An active ingredient, material or substance can advantageously be provided in the polyanionic polysaccharide core of the capsules prepared according to the invention, and may be encapsulated by or dispersed in the core, depending on its nature and purpose. Any active ingredient, material or substance may in principle be included, in particular pharmaceutically active drugs, catalysts, living or dead cells, tissue, agriculturally useful substances such as pesticides, herbicides, nutrients and fertilisers or seeds, cosmetic products and food ingredients. In some applications, the capsules prepared in accordance with the invention need not include any active ingredient at all, or may include only additives providing a desired colour or taste, or sweeteners or the like.
Through the variation of additional parameters, such as the molecular weight of the polycationic polysaccharide, the relative content of G-blocks, if alginate is used as the polyanionic polysaccharide, the concentration of the polyvalent ion in the membrane forming step and the homogeneity of the polyanionic polysaccharide beads, it is possible to tailor the properties of the capsules prepared according the process of the invention. Thus, it is possible to control properties such as: the porosity of the polycationic polysaccharide membrane, the capsule size, the adherence of the capsules to different surfaces, and, if an active ingredient is included in the core of the capsule, the rate of release of said active ingredient.
When preparing capsules according to the invention for sustained release of a drug or other active ingredient, it is necessary to take into account the size (eg molecular size) of the active ingredient and the molecular weight of the polycationic polysaccharide. Generally, the addition of the polycationic polysaccharide membrane will reduce the porosity of the capsule as compared with that of the polyanionic polysaccharide bead and the capsule porosity will be dependant on the molecular weight of the polycationic polysaccharide. Increasing molecular weights of the polycationic polysaccharide will in general provide a lower porosity. Thus, for example, alginate-chitosan capsules wherein the chitosan has a low molecular weight in the range of from about 5000 to about 30,000 will have a relatively open pore structure and consequently a higher rate of release of active ingredient. Capsules wherein the chitosan has a relatively higher molecular weight, for example about 60,000 or more, will tend to have a reduced pore size and a lower rate of release of active ingredient.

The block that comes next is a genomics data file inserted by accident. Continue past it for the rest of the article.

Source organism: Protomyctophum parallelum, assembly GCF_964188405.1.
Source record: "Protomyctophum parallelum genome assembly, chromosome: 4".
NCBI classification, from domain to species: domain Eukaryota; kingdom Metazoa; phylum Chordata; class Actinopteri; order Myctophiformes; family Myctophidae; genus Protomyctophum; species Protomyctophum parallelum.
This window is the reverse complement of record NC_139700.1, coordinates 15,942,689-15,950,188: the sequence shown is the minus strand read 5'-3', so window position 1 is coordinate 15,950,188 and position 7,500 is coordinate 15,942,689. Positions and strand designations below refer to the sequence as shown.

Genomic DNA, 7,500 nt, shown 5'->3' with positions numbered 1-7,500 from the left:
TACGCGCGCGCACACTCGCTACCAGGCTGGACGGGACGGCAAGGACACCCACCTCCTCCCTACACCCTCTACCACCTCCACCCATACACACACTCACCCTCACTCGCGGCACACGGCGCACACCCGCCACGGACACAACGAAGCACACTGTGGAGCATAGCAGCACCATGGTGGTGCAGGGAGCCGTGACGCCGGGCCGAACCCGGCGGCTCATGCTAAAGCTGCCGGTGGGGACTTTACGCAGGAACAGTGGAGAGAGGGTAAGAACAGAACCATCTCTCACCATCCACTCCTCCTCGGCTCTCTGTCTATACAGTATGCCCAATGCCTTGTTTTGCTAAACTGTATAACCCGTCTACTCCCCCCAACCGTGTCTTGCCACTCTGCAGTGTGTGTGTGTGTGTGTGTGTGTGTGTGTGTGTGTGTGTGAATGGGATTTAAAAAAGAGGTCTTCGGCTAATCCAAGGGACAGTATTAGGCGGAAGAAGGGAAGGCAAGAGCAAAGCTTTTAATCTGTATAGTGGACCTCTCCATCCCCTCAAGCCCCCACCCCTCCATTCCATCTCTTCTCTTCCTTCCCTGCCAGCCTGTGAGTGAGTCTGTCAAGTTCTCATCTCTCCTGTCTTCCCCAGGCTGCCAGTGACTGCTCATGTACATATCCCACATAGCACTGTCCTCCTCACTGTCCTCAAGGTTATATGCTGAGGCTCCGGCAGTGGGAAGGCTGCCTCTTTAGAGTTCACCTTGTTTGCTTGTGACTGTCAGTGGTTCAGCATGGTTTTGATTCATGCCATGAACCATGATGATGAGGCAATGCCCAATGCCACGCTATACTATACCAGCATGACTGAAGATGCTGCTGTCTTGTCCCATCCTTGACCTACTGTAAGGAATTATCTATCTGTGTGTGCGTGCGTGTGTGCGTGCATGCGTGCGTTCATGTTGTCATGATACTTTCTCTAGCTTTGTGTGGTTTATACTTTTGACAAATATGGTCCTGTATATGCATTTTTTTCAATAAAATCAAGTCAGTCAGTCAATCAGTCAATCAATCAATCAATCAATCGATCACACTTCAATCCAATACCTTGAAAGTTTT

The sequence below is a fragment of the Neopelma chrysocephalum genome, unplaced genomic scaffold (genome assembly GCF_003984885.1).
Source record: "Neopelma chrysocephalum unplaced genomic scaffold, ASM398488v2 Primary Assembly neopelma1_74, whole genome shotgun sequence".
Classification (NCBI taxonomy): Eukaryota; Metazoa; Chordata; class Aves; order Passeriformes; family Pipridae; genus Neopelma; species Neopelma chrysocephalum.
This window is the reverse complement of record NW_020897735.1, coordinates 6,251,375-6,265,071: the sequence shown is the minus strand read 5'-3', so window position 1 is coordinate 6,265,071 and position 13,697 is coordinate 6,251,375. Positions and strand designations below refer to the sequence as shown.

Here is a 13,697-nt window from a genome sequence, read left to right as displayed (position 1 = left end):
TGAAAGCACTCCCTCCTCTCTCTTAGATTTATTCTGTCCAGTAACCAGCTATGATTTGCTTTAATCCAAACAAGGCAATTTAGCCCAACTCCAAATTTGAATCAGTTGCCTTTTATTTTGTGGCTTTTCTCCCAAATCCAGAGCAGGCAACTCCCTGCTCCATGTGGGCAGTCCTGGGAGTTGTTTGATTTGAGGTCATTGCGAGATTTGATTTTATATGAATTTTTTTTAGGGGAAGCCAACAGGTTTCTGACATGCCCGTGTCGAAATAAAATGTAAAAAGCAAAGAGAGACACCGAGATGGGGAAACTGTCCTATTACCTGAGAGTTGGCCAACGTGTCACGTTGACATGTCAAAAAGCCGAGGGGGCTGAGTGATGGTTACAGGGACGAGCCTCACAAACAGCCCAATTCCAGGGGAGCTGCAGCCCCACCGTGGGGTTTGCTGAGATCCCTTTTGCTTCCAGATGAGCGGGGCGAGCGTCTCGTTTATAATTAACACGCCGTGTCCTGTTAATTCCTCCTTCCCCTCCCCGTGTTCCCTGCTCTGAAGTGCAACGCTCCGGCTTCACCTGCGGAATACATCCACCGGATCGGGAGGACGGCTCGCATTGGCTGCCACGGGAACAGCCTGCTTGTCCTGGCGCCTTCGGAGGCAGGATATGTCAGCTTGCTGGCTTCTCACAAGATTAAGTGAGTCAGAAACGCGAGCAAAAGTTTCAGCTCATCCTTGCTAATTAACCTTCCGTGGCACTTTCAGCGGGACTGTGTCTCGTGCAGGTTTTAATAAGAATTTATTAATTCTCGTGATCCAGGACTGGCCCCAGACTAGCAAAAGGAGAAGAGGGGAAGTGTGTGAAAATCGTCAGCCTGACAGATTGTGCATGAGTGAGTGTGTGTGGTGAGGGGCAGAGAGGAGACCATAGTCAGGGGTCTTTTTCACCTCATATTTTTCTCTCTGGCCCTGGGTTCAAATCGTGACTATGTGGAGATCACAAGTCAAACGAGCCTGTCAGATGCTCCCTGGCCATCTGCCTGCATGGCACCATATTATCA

The molecular weight of the polycationic polysaccharide also has an effect on the strength of the capsules according to the invention. In the case of chitosan, a molecular weight of about 60,000 or more, preferably about 60,000 to about 100,000 results in a relatively thin chitosan membrane layer whereas a chitosan molecular weight in the range of from about 5,000 to about 60,000 provides increasingly thicker membrane layers with decreasing molecular weight. Relatively thicker chitosan membrane layers provide higher strength capsules and, in this respects it is preferred to use chitosans having a molecular weight in the range of from about 10,000 to about 30,000.